Palace of Care – Limited time, big changes

Photo by Skyler Gerald on Unsplash

We had been expecting to admit our patient for a number of days. In the past week she had been troubled by bad pain in her back. We knew that the cancer had spread there already. It hurt her to walk, and she had peed her pants on the way to the toilet. She could not make it in time because the pain of walking held her up.

On admission some medications were changed and by the next morning, they had worked really well. She had slept well for the first time all week, her pain was well controlled, and she was happy to be away from home. Home was full of family, and it was hectic, three generations of family living in the same household, with up to 20 people around her at any time. It was easy to get lost in her own home. She appreciated the opportunity to rest.

Everything we told her was written in her notebook, she wrote down the conversations we had, the medication changes we had made. The notebook was where she made her plans, for everything. She knew that she was unwell, and had already taken it upon herself to plan her funeral. She had always done things differently in her life, and that was not going to change after death. She was planning to break from her usual cultural traditions, and was planning an European style funeral. She would not be going to the traditional place of mourning of her people. She was going to do things in her own way. We talked about Frank Sinatra’s song “My Way.” She jotted it down as something that she wanted to play at her funeral.

It was the happiest response to an advance care planning booklet that our staff had ever seen. She grasped the document with joy in her eyes, Oh boy a whole to fill out, I can’t wait. She filled it out with gusto, easily, as a lot of the answers to the prompts had already filled her notebook. She was glad to be asked what was important to her, and to allow her plans to be spelled out in plain English was a relief for her. All of this was done in the first three days of her admission.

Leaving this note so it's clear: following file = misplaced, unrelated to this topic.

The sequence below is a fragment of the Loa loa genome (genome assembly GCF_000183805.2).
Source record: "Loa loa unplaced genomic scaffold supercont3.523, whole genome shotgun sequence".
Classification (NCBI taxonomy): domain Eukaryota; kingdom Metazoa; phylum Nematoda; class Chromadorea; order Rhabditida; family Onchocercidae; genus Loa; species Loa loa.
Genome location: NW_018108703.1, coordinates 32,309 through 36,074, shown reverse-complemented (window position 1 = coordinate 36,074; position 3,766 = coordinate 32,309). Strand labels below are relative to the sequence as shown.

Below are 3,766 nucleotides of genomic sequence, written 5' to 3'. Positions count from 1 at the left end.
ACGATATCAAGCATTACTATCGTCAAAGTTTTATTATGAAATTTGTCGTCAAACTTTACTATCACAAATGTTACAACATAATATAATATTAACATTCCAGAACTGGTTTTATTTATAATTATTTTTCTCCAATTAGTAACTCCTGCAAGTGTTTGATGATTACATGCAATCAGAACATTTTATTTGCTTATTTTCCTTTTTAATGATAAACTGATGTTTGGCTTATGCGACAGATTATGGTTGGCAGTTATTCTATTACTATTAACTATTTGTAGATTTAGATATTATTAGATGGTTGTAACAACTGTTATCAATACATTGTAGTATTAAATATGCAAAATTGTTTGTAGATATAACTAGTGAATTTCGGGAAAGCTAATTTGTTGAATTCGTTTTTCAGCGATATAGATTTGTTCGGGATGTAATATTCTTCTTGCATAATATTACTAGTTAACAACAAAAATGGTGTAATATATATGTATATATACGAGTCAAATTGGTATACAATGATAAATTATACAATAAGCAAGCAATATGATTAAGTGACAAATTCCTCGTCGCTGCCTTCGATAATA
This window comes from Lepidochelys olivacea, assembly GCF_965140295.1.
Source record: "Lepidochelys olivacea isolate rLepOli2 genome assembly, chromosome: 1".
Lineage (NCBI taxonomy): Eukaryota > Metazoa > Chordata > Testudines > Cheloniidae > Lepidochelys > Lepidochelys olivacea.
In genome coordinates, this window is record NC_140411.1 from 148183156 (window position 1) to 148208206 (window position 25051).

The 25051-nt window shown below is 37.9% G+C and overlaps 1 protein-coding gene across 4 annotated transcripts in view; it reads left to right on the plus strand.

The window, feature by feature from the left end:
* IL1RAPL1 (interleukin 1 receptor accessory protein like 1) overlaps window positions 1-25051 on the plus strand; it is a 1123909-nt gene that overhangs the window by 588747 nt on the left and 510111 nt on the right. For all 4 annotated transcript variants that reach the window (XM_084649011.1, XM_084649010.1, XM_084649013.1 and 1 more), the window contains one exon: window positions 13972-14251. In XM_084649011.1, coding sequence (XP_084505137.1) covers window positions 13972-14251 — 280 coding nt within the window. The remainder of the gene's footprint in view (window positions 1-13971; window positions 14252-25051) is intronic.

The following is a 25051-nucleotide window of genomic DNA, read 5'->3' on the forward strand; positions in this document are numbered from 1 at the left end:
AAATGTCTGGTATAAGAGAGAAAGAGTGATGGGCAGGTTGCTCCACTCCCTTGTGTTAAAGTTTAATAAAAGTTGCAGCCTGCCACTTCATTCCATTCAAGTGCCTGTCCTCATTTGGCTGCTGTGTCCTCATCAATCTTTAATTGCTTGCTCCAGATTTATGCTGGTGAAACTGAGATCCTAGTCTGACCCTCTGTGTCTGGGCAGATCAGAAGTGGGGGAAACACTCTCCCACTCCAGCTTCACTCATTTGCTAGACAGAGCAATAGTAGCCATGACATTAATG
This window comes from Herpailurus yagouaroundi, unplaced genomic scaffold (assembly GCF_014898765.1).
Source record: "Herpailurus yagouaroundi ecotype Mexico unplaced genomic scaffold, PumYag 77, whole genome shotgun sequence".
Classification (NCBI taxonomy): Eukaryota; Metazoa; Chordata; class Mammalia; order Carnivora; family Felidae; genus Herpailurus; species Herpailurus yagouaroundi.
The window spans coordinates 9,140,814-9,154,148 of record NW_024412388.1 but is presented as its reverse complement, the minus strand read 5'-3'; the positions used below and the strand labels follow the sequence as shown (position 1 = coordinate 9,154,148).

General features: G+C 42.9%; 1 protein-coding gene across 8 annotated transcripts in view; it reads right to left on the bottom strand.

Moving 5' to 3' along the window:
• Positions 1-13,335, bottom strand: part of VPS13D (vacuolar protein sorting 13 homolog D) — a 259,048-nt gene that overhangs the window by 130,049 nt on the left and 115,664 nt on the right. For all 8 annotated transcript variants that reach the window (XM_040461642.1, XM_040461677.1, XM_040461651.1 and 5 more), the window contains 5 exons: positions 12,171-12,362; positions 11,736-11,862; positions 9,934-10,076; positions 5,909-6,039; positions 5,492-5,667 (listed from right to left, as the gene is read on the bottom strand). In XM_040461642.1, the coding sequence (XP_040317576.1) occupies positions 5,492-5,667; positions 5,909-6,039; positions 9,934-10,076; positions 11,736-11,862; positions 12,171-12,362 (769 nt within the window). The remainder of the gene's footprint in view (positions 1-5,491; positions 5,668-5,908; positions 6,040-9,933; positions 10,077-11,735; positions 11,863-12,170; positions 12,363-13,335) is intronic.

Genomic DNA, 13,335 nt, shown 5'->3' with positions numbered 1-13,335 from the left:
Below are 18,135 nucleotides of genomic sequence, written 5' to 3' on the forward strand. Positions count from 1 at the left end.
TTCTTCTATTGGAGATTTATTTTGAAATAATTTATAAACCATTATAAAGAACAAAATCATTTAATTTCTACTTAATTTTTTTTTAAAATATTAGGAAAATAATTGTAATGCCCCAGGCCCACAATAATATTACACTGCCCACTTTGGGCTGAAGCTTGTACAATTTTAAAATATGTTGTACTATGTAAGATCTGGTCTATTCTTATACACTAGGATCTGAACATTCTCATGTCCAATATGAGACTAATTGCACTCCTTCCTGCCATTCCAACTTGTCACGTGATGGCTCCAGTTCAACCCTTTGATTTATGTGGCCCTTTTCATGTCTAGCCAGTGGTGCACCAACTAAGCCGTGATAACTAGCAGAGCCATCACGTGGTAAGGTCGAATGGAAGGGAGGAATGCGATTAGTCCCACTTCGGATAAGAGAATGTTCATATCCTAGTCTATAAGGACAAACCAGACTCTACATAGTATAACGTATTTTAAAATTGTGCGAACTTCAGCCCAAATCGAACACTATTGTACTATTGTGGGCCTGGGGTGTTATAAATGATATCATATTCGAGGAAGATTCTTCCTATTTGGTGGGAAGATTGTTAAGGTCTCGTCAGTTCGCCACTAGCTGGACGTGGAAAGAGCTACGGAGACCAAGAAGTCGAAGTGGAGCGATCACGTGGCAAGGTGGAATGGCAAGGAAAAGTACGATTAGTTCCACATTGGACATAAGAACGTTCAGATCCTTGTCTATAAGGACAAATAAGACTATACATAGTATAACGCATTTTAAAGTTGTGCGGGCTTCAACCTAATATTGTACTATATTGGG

The fourth day was different. She had been troubled by worsening of her pain, what had been well-controlled had slipped out of control. Medications were adjusted but she became sleepy and less responsive. She started having trouble swallowing her medications and was changed to an infusion pump, with good effect. It looked like she was about to die, we warned the family, and they gathered together.

After the weekend she had improved, but was not her usual self. She remembered our names, but was not as clear in her thinking. If you hadn’t met her before you would think that she was doing well as she talked clearly. The striking difference was she was not able to listen attentively anymore, her notebook had been put away, and she wasn’t writing things down anymore. Not her usual self at all. She was keen to go home now, she missed all her family, and wanted to be with the crowd. Again different to the lady that we had met barely a week ago.

She did go back home on leave and had a good time with her family, she came back happy, and exhausted. We started planning for her discharge home as the trial home leave had gone well. Equipment was being arranged, the family was being trained to be able to give her injections for symptom relief. She really looked forward to spending more time at home.

The following morning she was seen on the ward round and was tired but relatively stable. Just mere hours later she had crashed, breathing heavily with low oxygen saturations of 52% on air. An acute event had occurred, possibly a clot to her lungs. She had become semi-comatose and was not responding to voice. So different to the lady we had met in the morning, it looked like she was nearing the end of her life again.

On the next morning she was breathing rapidly in a distressed fashion, her eyes were open but were staring vacantly at the ceiling. We were surprised when she nodded in response to our greetings. We told her that things had changed for the worse quickly. She nodded. I told her that her time was short, another nod. We would look after her and get her through this. Nod. We would look after her family as well, [Nod, nod.] We left the room to adjust her medications, trying to make her more comfortable.

I returned 30 minutes later and played a song for her using my smartphone as I pretended to check her pulse:

And now, the end is near
And so I face the final curtain…

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